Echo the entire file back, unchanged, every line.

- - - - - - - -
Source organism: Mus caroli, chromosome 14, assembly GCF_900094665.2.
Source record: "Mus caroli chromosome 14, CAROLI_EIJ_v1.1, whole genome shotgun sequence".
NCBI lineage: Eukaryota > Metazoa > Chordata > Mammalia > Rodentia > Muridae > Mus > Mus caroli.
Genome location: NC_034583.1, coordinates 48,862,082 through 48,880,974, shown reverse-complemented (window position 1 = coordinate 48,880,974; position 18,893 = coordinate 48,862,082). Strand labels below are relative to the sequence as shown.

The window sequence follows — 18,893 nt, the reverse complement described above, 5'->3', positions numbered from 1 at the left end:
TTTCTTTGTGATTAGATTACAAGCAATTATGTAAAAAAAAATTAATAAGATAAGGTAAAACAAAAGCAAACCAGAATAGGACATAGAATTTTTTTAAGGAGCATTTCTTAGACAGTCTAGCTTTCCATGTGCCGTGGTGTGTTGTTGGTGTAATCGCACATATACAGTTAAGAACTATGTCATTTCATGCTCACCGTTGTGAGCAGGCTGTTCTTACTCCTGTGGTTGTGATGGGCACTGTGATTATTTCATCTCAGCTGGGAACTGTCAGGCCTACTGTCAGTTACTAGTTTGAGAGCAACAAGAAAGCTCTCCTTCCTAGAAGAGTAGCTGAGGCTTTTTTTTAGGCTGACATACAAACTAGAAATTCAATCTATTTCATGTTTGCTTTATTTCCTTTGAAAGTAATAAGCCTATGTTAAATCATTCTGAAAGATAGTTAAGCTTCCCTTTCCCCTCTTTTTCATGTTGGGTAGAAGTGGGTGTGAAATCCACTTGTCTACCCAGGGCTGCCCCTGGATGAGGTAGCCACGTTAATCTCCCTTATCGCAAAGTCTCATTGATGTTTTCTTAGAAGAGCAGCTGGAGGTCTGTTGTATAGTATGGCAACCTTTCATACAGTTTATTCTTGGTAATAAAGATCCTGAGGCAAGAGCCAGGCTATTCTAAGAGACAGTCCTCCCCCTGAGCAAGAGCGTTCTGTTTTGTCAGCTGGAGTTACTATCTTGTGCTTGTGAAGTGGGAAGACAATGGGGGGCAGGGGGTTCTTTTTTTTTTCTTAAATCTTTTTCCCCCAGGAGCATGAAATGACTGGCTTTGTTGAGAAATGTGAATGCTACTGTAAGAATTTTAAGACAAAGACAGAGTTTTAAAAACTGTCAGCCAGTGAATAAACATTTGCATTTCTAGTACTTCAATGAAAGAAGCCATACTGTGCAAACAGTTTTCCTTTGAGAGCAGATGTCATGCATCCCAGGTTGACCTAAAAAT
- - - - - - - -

Source organism: Mus caroli, chromosome 14, assembly GCF_900094665.2.
Source record: "Mus caroli chromosome 14, CAROLI_EIJ_v1.1, whole genome shotgun sequence".
NCBI lineage: Eukaryota > Metazoa > Chordata > Mammalia > Rodentia > Muridae > Mus > Mus caroli.
Genome location: NC_034583.1, coordinates 48,862,082 through 48,880,974, shown reverse-complemented (window position 1 = coordinate 48,880,974; position 18,893 = coordinate 48,862,082). Strand labels below are relative to the sequence as shown.

The window sequence follows — 18,893 nt, the reverse complement described above, 5'->3', positions numbered from 1 at the left end:
TTTCTTTGTGATTAGATTACAAGCAATTATGTAAAAAAAAATTAATAAGATAAGGTAAAACAAAAGCAAACCAGAATAGGACATAGAATTTTTTTAAGGAGCATTTCTTAGACAGTCTAGCTTTCCATGTGCCGTGGTGTGTTGTTGGTGTAATCGCACATATACAGTTAAGAACTATGTCATTTCATGCTCACCGTTGTGAGCAGGCTGTTCTTACTCCTGTGGTTGTGATGGGCACTGTGATTATTTCATCTCAGCTGGGAACTGTCAGGCCTACTGTCAGTTACTAGTTTGAGAGCAACAAGAAAGCTCTCCTTCCTAGAAGAGTAGCTGAGGCTTTTTTTTAGGCTGACATACAAACTAGAAATTCAATCTATTTCATGTTTGCTTTATTTCCTTTGAAAGTAATAAGCCTATGTTAAATCATTCTGAAAGATAGTTAAGCTTCCCTTTCCCCTCTTTTTCATGTTGGGTAGAAGTGGGTGTGAAATCCACTTGTCTACCCAGGGCTGCCCCTGGATGAGGTAGCCACGTTAATCTCCCTTATCGCAAAGTCTCATTGATGTTTTCTTAGAAGAGCAGCTGGAGGTCTGTTGTATAGTATGGCAACCTTTCATACAGTTTATTCTTGGTAATAAAGATCCTGAGGCAAGAGCCAGGCTATTCTAAGAGACAGTCCTCCCCCTGAGCAAGAGCGTTCTGTTTTGTCAGCTGGAGTTACTATCTTGTGCTTGTGAAGTGGGAAGACAATGGGGGGCAGGGGGTTCTTTTTTTTTTCTTAAATCTTTTTCCCCCAGGAGCATGAAATGACTGGCTTTGTTGAGAAATGTGAATGCTACTGTAAGAATTTTAAGACAAAGACAGAGTTTTAAAAACTGTCAGCCAGTGAATAAACATTTGCATTTCTAGTACTTCAATGAAAGAAGCCATACTGTGCAAACAGTTTTCCTTTGAGAGCAGATGTCATGCATCCCAGGTTGACCTAAAAAT